Meet the Man Modi Handpicked to Plan, Execute Demonetisation
Prime Minister Narendra Modi handpicked a trusted bureaucrat, little known outside India's financial circles, to plan and implement the demonetisation move.
They were supported by a young team of researchers working in two rooms at PM Modi's 7 Race Course Road residence, as he plotted his boldest reform since coming to power.
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Previously unreported details of Modi's handling of demonetisation open a window onto the hands-on role he played in implementing the policy, and how he was willing to act quickly even when the risks were high.
"I have done all the research and, if it fails, then I am to blame," Modi told a Cabinet meeting on 8 November, shortly before the move was announced, according to three ministers who attended.
Direct Line to Modi
Overseeing the campaign, with support from the backroom team camped out at 7 RCR, was Adhia.
Colleagues interviewed by Reuters said he had a reputation for integrity and discretion.
Adhia was named revenue secretary in September 2015, reporting formally to Finance Minister Arun Jaitley. In reality, he had a direct line to Modi and they would speak in Gujarati when they met to discuss issues in depth.
The controversial demonetisation move scrapped money worth Rs 15.4 lakh crore, equal to 86 percent of cash in the country.
"One is never ready for this kind of disruption — but it is a constructive disruption," said Narendra Jadhav, a 31-year veteran and former RBI chief economist who is now a BJP MP in the Rajya Sabha.
“Biggest, Boldest Step”
Immediately after Modi announced the radical move, Adhia tweeted: "This is the biggest and the boldest step by the Government for containing black money."
The boast harked back to Modi's much-touted election promise to recover black money from abroad. Yet in office, he had struggled to keep his promise.
He demanded answers to questions such as: How quickly India could print new banknotes; how to distribute them; would state banks benefit if they received a rush of new deposits; and who would gain from demonetisation?
The topics were broken up to prevent anyone from joining the dots and concluding that a cash swap was in the offing.
"We didn't want to let the cat out of the bag," said a senior official directly involved. "Had people got a whiff of the decision, the whole exercise would have been meaningless."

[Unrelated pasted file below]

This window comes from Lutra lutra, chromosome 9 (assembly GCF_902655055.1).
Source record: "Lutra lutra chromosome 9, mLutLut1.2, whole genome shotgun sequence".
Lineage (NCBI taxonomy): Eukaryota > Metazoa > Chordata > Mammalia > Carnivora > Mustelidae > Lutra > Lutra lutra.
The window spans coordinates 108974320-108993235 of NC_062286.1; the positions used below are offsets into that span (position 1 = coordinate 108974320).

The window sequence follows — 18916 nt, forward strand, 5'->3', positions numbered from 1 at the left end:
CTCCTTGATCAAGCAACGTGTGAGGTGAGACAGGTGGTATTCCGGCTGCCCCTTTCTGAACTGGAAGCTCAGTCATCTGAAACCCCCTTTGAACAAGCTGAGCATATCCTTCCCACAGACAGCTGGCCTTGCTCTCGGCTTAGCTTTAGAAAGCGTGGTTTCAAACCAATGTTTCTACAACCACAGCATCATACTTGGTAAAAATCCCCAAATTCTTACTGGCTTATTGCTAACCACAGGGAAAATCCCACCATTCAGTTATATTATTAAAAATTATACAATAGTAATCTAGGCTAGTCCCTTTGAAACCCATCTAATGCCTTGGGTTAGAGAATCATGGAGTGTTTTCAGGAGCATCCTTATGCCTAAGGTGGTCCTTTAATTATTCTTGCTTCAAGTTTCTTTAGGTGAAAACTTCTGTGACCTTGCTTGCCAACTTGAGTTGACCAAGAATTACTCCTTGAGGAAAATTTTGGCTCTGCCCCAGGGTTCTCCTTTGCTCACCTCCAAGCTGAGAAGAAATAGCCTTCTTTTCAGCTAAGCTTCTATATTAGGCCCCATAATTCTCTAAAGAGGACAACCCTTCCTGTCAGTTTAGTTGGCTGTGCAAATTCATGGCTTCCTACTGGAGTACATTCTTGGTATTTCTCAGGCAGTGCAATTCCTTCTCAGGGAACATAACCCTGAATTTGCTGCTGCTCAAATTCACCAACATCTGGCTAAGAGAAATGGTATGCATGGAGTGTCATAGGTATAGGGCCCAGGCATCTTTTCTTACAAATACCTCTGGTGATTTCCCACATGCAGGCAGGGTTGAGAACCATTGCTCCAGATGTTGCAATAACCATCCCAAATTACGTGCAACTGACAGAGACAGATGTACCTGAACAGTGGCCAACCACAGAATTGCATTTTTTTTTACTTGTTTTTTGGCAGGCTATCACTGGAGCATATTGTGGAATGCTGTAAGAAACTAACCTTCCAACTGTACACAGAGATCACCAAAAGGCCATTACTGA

Under Adhia's oversight, the team of researchers assembled and modeled the findings in what was, for it, a theoretical exercise.
It was made up of young experts in data and financial analysis; some ran Modi's social media accounts and a smartphone app that he used to solicit public feedback.
Yet for all the planning, Modi and Adhia knew they could not foresee every eventuality, and were willing to move swiftly. The announcement has caused chaos, with huge queues forming at banks and outside ATMs.
In a best-case scenario, in which the four banknote presses churned out new Rs 500 and Rs 2,000 notes designed to replace the abolished ones, it would take at least three months to hit that target.
Secrecy was paramount, but clues had been left.
In April, analysts at State Bank of India said that demonetisation of large-denomination notes was possible.
The printing presses had only just started turning when the media finally started to run with the story in late October.
"The plan was to introduce it around 18 November, but there was a clear sign that it could get leaked," said one person with direct knowledge.
Some officials in the finance ministry had expressed doubts about the note ban when the idea came up for discussion. They now feel resentment at the secrecy in which Adhia rammed through the plan on Modi's orders.
They also say the plan was flawed because of a failure to ramp up printing of new notes ahead of time.
In the words of one former top official who has worked at the finance ministry and central bank: "They don't know what's happening in the real world."
(Additional reporting by Rajesh Kumar Singh, Manoj Kumar, Mayank Bhardwaj and Neha Dasgupta in New Delhi, Suvashree Choudhury in Mumbai and Subrata Nagchaudhury in Kolkata.)
(Published in an arrangement with Reuters. This article has been edited for length.)
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